It’s back to school season, an exciting time for parents and kids alike. While the focus is on children right now, we wanted to take this opportunity to discuss the important topic of children and homelessness.
When you think of the homeless population, chances are homeless adults come to mind. But the sad reality is that many children face homelessness too. Being homeless has an array of negative consequences on the health and wellbeing of children.
In this blog post, we’ll discuss children and homelessness, outlining the scope of the problem, why it happens, how it impacts children, and how you can help.
And they were bringing children to him that he might touch them, and the disciples rebuked them. But when Jesus saw it, he was indignant and said to them, “Let the children come to me; do not hinder them, for to such belongs the kingdom of God. (Mark 10: 13-14)
How Many Children Are Homeless?
Counting the homeless population is difficult, so it is hard to get an accurate count of the number of children who experience homelessness across America. However, we do know that in January 2020, there were 580,466 people experiencing homelessness in the US, and 30 percent (about 174,000) were families with children.
In Indiana specifically, an estimated 5,625 people experience homelessness on any given day. This includes an estimated 482 family households.
Further, according to public school data, 18,252 Indiana public school students experienced homelessness throughout the course of the 2018-2019 school year.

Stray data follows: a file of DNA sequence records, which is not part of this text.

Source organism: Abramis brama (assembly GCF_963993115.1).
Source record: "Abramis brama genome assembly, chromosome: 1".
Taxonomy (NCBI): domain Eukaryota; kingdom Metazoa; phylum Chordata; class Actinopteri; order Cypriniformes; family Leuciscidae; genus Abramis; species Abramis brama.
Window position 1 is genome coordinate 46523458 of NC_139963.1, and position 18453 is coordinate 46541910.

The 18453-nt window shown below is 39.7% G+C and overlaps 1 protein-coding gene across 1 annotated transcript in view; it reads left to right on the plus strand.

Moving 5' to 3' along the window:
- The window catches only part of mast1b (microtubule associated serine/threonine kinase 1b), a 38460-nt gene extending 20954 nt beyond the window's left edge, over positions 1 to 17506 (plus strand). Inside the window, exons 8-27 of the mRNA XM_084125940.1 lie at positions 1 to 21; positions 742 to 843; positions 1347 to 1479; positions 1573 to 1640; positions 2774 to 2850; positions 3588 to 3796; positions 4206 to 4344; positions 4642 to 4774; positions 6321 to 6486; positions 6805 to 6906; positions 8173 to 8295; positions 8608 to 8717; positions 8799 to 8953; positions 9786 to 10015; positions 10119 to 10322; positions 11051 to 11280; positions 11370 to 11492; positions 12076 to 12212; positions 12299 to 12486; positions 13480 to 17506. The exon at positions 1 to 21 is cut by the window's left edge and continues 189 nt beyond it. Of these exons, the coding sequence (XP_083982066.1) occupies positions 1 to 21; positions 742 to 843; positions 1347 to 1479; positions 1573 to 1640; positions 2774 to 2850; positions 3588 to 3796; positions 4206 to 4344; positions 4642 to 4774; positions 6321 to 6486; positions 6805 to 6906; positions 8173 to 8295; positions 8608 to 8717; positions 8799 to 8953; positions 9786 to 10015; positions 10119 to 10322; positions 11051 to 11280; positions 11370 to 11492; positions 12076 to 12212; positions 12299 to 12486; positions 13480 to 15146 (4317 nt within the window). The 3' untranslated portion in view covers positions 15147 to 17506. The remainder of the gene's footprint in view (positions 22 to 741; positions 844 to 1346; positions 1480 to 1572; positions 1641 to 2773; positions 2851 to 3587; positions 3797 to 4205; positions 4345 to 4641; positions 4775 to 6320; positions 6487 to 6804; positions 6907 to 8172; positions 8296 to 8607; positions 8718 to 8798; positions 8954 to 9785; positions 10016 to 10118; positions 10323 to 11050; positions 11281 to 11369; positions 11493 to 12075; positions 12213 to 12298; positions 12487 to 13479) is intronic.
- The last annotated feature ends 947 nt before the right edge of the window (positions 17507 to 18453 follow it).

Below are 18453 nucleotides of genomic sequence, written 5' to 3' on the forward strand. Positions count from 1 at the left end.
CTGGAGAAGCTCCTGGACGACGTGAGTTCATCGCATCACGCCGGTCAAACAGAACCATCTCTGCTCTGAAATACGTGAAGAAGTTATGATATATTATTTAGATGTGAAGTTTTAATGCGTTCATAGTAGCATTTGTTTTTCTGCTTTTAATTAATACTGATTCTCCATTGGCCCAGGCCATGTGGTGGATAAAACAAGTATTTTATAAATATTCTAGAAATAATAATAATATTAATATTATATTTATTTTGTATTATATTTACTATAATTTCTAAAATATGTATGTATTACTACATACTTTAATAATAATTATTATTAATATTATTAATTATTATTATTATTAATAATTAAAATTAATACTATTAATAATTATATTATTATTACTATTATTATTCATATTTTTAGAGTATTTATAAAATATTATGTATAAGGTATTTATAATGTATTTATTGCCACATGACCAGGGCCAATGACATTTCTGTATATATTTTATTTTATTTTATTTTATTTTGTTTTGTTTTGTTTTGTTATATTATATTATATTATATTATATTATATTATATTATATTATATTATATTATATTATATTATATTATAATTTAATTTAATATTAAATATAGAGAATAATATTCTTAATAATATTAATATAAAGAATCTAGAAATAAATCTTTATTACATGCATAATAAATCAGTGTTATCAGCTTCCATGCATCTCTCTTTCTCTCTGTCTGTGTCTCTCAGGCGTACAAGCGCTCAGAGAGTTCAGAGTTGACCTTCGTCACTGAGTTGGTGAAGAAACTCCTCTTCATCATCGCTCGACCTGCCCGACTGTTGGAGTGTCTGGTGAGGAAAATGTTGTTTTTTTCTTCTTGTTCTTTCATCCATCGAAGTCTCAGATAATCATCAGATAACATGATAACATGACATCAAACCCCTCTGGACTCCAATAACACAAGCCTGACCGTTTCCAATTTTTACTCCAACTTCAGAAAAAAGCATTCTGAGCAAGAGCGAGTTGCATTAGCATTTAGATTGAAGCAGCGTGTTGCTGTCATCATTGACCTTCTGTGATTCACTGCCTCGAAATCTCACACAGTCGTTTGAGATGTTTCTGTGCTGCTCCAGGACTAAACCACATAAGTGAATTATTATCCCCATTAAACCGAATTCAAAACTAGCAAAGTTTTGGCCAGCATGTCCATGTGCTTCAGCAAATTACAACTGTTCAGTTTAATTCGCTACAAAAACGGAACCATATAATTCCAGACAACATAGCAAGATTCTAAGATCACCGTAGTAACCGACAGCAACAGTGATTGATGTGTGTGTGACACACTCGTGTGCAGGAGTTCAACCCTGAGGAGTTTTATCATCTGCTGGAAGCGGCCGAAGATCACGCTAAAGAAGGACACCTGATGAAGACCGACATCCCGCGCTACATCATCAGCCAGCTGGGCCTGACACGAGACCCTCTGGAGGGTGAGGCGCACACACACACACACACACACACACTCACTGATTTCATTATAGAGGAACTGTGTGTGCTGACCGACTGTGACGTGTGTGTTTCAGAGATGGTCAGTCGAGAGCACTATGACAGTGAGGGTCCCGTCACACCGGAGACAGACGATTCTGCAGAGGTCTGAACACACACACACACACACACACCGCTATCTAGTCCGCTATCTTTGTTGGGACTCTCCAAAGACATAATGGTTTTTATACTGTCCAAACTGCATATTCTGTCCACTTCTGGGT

These statistics demonstrate that homelessness is a huge problem for children in our country and our state.
Why Do Children Become Homeless?
Many homeless children are accompanied by adults, which means that their adult parents or caregivers became homeless and so they became homeless too. Some of the top causes of homelessness for families are:
- Insufficient income
- Job loss
- Lack of affordable housing
- Domestic violence
- Substance abuse
- Mental health issues
- Physical health problems or medical conditions
Meanwhile, homeless children may also be unaccompanied by adults, having run away from home for a variety of reasons, including abuse, divorce/separation, death in the family, family financial worries, substance abuse, problems at school, or other conflicts at home.
Impacts of Homelessness on Children
Regardless of the reason why a child becomes homeless, homelessness has a tremendous impact on children, including their health, sense of safety, education, and overall development. Some of the impacts include:
- Higher levels of emotional and behavioral problems
- Increased risk for serious health problems
- Problems at school including lower academic performance, repeating a grade, being expelled, and dropping out
- Increased risk of drug or alcohol abuse disorders
- Social isolation from peers
- Trouble sleeping
- Anxiety caused by uncertainty and disruption
Research suggests that many of these problems (and anxiety, in particular) remain after a child is rehoused. This emphasizes “the need to understand the effect that homelessness has on children and the ways in which these effects can be minimized.”
How Can I Help?
Homelessness is a problem for children across America, throughout Indiana, and even in our regional area of La Porte County. One way you can help is by partnering with Interfaith Community PADS.
In 2017, we expanded our program from a men’s-only shelter to also serve the needs of women and children facing homelessness. Children must always be accompanied by their female parent/guardian, and so far this year, we have had several children stay with us. Here are the statistics for 2022 as of August:
- Child guests: 6
- Child bed nights: 274
- Child meals: 548
- Children housed: 4
In addition to food and shelter, ICPADS can help provide a sense of stability to children facing anxiety caused by homelessness. We also work with community partners to address the issues that are causing homeliness, and get families into permanent housing.There are many ways to partner with ICPADS. Consider making a monetary gift, donating goods, or volunteering. Together we can help children facing homeless and serve the needs of homeless families in our community.